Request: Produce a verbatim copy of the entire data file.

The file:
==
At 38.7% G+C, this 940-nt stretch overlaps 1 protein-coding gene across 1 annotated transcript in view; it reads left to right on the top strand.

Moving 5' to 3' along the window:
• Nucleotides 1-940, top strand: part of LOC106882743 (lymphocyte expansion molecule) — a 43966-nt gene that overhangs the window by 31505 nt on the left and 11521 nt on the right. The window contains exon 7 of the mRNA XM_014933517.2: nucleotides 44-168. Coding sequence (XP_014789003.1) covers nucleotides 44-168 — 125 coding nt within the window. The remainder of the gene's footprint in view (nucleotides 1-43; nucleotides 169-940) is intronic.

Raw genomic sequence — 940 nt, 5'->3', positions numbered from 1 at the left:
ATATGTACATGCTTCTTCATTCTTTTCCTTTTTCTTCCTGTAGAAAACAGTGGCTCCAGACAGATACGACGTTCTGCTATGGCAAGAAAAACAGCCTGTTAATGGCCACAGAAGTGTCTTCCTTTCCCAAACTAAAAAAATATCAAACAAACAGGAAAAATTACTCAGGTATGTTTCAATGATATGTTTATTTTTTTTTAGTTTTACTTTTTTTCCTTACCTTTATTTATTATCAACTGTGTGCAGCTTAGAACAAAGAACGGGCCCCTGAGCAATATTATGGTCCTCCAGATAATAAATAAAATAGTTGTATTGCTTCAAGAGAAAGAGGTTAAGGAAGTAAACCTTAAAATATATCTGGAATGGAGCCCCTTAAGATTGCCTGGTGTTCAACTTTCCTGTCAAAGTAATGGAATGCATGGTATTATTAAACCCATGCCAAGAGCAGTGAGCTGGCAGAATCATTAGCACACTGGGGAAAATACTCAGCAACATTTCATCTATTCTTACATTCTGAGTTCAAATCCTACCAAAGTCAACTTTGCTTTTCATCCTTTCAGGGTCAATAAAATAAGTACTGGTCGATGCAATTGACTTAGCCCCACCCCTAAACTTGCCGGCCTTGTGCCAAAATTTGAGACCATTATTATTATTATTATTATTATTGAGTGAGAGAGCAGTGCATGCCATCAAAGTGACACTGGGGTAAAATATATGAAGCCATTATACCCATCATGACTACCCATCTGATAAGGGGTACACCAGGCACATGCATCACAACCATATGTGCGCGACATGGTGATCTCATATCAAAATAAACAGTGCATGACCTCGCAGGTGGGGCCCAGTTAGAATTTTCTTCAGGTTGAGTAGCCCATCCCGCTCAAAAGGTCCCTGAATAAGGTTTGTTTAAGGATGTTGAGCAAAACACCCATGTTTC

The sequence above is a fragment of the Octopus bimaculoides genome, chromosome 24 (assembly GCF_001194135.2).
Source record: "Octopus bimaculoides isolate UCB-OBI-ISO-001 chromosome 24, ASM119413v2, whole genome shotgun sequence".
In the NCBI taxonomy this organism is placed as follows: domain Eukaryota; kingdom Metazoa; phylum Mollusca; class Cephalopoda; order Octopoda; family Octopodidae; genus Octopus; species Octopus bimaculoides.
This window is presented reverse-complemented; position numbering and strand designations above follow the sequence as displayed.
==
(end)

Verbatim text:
At 38.7% G+C, this 940-nt stretch overlaps 1 protein-coding gene across 1 annotated transcript in view; it reads left to right on the top strand.

Moving 5' to 3' along the window:
• Nucleotides 1-940, top strand: part of LOC106882743 (lymphocyte expansion molecule) — a 43966-nt gene that overhangs the window by 31505 nt on the left and 11521 nt on the right. The window contains exon 7 of the mRNA XM_014933517.2: nucleotides 44-168. Coding sequence (XP_014789003.1) covers nucleotides 44-168 — 125 coding nt within the window. The remainder of the gene's footprint in view (nucleotides 1-43; nucleotides 169-940) is intronic.

Raw genomic sequence — 940 nt, 5'->3', positions numbered from 1 at the left:
ATATGTACATGCTTCTTCATTCTTTTCCTTTTTCTTCCTGTAGAAAACAGTGGCTCCAGACAGATACGACGTTCTGCTATGGCAAGAAAAACAGCCTGTTAATGGCCACAGAAGTGTCTTCCTTTCCCAAACTAAAAAAATATCAAACAAACAGGAAAAATTACTCAGGTATGTTTCAATGATATGTTTATTTTTTTTTAGTTTTACTTTTTTTCCTTACCTTTATTTATTATCAACTGTGTGCAGCTTAGAACAAAGAACGGGCCCCTGAGCAATATTATGGTCCTCCAGATAATAAATAAAATAGTTGTATTGCTTCAAGAGAAAGAGGTTAAGGAAGTAAACCTTAAAATATATCTGGAATGGAGCCCCTTAAGATTGCCTGGTGTTCAACTTTCCTGTCAAAGTAATGGAATGCATGGTATTATTAAACCCATGCCAAGAGCAGTGAGCTGGCAGAATCATTAGCACACTGGGGAAAATACTCAGCAACATTTCATCTATTCTTACATTCTGAGTTCAAATCCTACCAAAGTCAACTTTGCTTTTCATCCTTTCAGGGTCAATAAAATAAGTACTGGTCGATGCAATTGACTTAGCCCCACCCCTAAACTTGCCGGCCTTGTGCCAAAATTTGAGACCATTATTATTATTATTATTATTATTGAGTGAGAGAGCAGTGCATGCCATCAAAGTGACACTGGGGTAAAATATATGAAGCCATTATACCCATCATGACTACCCATCTGATAAGGGGTACACCAGGCACATGCATCACAACCATATGTGCGCGACATGGTGATCTCATATCAAAATAAACAGTGCATGACCTCGCAGGTGGGGCCCAGTTAGAATTTTCTTCAGGTTGAGTAGCCCATCCCGCTCAAAAGGTCCCTGAATAAGGTTTGTTTAAGGATGTTGAGCAAAACACCCATGTTTC

The sequence above is a fragment of the Octopus bimaculoides genome, chromosome 24 (assembly GCF_001194135.2).
Source record: "Octopus bimaculoides isolate UCB-OBI-ISO-001 chromosome 24, ASM119413v2, whole genome shotgun sequence".
In the NCBI taxonomy this organism is placed as follows: domain Eukaryota; kingdom Metazoa; phylum Mollusca; class Cephalopoda; order Octopoda; family Octopodidae; genus Octopus; species Octopus bimaculoides.
This window is presented reverse-complemented; position numbering and strand designations above follow the sequence as displayed.